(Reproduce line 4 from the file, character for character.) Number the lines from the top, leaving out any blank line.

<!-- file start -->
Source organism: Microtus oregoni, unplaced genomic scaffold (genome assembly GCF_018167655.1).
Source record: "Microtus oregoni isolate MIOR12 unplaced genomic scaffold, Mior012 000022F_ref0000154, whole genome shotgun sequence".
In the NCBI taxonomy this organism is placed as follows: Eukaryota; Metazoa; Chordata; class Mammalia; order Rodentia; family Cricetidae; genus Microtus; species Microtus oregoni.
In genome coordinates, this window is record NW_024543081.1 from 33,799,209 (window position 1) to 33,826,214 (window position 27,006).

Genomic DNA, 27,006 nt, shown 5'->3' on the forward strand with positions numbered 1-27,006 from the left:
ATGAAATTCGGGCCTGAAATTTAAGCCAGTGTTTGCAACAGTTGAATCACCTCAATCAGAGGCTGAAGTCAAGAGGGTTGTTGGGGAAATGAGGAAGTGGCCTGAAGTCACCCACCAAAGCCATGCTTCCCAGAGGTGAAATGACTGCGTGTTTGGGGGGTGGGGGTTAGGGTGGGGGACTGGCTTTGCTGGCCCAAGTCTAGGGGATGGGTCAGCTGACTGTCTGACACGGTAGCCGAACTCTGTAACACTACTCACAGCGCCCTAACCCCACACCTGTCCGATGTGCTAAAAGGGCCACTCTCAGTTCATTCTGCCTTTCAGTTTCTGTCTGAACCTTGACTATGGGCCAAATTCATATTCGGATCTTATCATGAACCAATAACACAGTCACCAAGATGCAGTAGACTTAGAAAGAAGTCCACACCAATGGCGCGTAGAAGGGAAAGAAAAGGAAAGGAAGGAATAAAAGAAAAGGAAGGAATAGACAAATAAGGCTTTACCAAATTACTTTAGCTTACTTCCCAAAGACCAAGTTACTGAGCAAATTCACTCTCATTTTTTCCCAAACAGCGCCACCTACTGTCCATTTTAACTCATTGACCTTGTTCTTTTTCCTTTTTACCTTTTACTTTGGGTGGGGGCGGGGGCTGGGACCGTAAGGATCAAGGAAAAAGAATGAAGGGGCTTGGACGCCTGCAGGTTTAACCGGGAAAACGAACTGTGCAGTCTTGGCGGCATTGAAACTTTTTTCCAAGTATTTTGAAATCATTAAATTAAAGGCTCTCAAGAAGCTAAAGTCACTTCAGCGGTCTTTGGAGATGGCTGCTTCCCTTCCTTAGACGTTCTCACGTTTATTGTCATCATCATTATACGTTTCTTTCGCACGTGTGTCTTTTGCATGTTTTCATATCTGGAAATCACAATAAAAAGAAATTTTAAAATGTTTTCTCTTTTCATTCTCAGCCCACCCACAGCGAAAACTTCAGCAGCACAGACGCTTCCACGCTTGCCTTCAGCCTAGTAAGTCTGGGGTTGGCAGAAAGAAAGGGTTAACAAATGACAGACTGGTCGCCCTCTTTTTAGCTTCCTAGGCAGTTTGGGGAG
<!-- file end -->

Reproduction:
In genome coordinates, this window is record NW_024543081.1 from 33,799,209 (window position 1) to 33,826,214 (window position 27,006).